For a local station manager, regardless if they can’t provide the same instantaneous quality of information that social media can, this is an ideal society to be a part of. The ability for the market’s viewers to have access to this communication means that they will most likely be more informed on a variety of world issues. Because of this, the opportunity for an assortment of stories that cover more intellectual topics is allowed. Before this access to information, the majority of people, especially in a local area like rural Iowa, would have only had a high school diploma or less with less opportunity for self learning afterwards.

The fact that people have better access to these things has the U.S. government struggling with traditional forms of media. An article written in The Washington Quarterly highlights the government’s efforts to create a more favorable view of the U.S. around the world. Authors Carol Bellamy and Adam Weinberg write about traditional media’s struggles:

“Traditional, media-driven forms of public diplomacy will be less successful in an age marked by the tremendous growth and decentralization of communication and information technologies. The shift from broadcast to interactive communications has made it more difficult to capture people’s attention and easier for them to more critically evaluate the disjuncture between U.S. values claims and actions. It has also given rise to a general distrust of sanctioned or official news, as people, especially the youth, place greater trust in informal Web logs, Web sites, and other “authentic” media.”

Bellamy and Weinberg have a good point that spotlight a struggle for TV and radio. The rise in social media use has led to less dependence and trust on traditional media. This has caused stations to try and compete with social media in any way possible. Social media is known for containing many shocking, click-bate style stories that attract readers. To compete, TV stations alike all use similar, large-scale stories that will attract big populations instead of localizing issues.

This situation shows the ability for social media to desensitize Americans to traditional media. When Americans are now continually introduced to bold headlines and shocking stories, they begin to subconsciously require more. Dr. Pamela Mickelson, a professor of Business Administration at Morningside College, discussed evidence of this in an interview covering the 2016 presidential election. Mickelson stated that it takes seven to ten repeated slogans for the viewer to have the message stick with them. Around 20 years ago, it was only three times (Mickelson). While Dr. Mickelson never stated that social media was the cause, it’s evident that social media’s instantaneous and flashy qualities have made Americans ask for more out of media.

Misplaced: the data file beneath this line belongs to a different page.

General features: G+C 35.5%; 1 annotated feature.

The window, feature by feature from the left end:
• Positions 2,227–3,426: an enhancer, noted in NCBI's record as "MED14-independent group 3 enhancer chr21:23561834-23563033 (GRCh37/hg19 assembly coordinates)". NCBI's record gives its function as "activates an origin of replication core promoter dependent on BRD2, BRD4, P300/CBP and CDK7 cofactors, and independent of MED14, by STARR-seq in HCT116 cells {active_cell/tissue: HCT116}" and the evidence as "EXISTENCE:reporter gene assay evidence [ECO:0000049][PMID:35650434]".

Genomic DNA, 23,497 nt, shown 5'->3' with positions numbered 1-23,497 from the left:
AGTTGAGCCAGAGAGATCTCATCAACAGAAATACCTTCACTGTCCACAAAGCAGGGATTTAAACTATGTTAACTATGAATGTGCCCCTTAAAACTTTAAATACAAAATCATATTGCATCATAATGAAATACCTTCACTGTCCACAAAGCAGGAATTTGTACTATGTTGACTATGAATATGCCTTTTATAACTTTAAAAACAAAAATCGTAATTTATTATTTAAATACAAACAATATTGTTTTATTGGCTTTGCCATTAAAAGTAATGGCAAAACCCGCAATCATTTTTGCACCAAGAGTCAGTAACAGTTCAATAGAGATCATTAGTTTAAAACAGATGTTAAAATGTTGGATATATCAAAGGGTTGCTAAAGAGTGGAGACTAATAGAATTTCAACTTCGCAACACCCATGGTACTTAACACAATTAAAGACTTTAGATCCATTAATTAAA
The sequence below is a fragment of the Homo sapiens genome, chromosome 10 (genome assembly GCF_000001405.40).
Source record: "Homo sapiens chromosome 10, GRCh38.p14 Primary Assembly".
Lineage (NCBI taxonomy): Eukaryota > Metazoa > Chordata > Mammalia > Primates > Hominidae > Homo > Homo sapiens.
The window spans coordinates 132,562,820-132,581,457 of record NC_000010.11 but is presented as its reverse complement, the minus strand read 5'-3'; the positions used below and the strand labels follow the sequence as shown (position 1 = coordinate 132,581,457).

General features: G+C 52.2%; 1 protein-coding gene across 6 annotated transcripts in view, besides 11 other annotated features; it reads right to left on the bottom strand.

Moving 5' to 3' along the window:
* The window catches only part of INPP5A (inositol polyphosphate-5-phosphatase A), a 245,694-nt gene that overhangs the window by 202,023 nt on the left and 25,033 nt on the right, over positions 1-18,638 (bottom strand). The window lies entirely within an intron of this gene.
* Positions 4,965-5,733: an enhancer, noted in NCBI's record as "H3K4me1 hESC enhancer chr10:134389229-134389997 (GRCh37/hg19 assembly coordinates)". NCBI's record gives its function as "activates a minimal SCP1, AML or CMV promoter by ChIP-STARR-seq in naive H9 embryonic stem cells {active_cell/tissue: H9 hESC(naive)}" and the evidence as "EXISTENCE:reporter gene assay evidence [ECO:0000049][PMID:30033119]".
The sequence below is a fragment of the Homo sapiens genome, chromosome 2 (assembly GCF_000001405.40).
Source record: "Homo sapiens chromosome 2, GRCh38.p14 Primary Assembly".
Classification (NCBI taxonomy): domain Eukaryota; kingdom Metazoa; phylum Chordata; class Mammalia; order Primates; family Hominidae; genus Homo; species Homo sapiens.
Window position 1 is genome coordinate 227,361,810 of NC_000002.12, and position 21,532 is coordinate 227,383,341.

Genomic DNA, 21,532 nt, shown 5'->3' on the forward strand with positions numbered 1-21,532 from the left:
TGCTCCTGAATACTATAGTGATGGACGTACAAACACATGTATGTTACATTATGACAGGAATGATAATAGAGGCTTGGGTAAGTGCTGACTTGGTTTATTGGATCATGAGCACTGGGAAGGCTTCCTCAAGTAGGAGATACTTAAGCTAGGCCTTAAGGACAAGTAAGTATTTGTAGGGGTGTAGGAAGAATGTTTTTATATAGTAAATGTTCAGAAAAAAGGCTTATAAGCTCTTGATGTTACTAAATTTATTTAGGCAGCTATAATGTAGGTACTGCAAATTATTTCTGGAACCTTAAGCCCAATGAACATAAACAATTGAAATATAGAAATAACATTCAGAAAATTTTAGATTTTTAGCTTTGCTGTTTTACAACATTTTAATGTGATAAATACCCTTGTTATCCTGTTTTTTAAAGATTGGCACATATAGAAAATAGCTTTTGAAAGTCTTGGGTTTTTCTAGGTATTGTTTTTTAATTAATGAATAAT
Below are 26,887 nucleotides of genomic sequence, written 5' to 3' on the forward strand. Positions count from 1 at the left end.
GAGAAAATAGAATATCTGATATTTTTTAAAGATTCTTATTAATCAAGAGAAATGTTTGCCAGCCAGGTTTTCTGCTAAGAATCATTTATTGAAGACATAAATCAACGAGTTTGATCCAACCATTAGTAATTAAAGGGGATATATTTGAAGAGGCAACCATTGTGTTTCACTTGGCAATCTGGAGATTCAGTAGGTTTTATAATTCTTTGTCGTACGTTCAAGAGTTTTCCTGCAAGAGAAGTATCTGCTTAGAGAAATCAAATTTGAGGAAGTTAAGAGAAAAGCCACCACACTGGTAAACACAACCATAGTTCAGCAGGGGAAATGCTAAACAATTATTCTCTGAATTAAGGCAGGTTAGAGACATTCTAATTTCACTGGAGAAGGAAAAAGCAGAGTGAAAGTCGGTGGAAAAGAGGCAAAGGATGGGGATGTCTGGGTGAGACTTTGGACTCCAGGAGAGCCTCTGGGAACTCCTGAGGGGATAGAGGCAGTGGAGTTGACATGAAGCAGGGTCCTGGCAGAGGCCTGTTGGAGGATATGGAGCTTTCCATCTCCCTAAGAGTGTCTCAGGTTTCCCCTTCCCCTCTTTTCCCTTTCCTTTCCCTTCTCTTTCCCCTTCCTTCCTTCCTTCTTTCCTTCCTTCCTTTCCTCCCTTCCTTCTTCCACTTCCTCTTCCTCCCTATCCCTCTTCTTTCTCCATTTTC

For these reasons, the media are all pushing towards a similar quality of news that appeals to a culturally homogenized America. It’s important to note that as a station manager, one must understand that this and embrace it. Since all Americans will be familiar with this style and recognize the three major broadcast networks, it’s important for a station to stay consistent with it. This isn’t necessarily a bad thing, as long as they are still providing local news, but their broadcast will highly resemble other affiliate stations in other markets. Running a program differently could be successful, but it also comes with a high risk of failure if viewers don’t like the change. The best thing for station managers is the ability to adapt to new cultural trends and changes.

Since it’s evident that these influences have had an impact on American culture and media homogenization, it’s important to bring it back into focus with Redmond and Trager. According to the authors, “The pervasive television news consulting business promotes formulaic approaches involving market research studies to determine what viewers of a particular station want, and then providing the packaging to satisfy those wants,” (7). Redmond and Trager have a good point that connects the cultural changes to the media. Since the media still make choices based off the viewers, they allow the cultural homogenization to control them. Since American’s intake of media has changed, the media is changing as well, but all towards the same changes since the culture has homogenized.

To conclude, within the American culture, media homogenization has occurred because of the American cultural changes from social media. The changes that have occurred come from a variety of influences from social media. One factor gives people access to universal communication to anyone anywhere in the country and world. Broadcast provides national stories and borrows from networks to attempt to compete. Another influence allows Americans instant access to information at any time. Traditional broadcast television isn’t able to continuously give news on TV, but new social media apps have helped them. Finally social media has desensitized Americans from broadcast because of their quality of stories. Broadcast has begun to make grander stories and bold headlines to draw viewers in. Through this all station managers must adapt. If managers refuse to adapt, broadcast will never last through social media’s growing hold on Americans.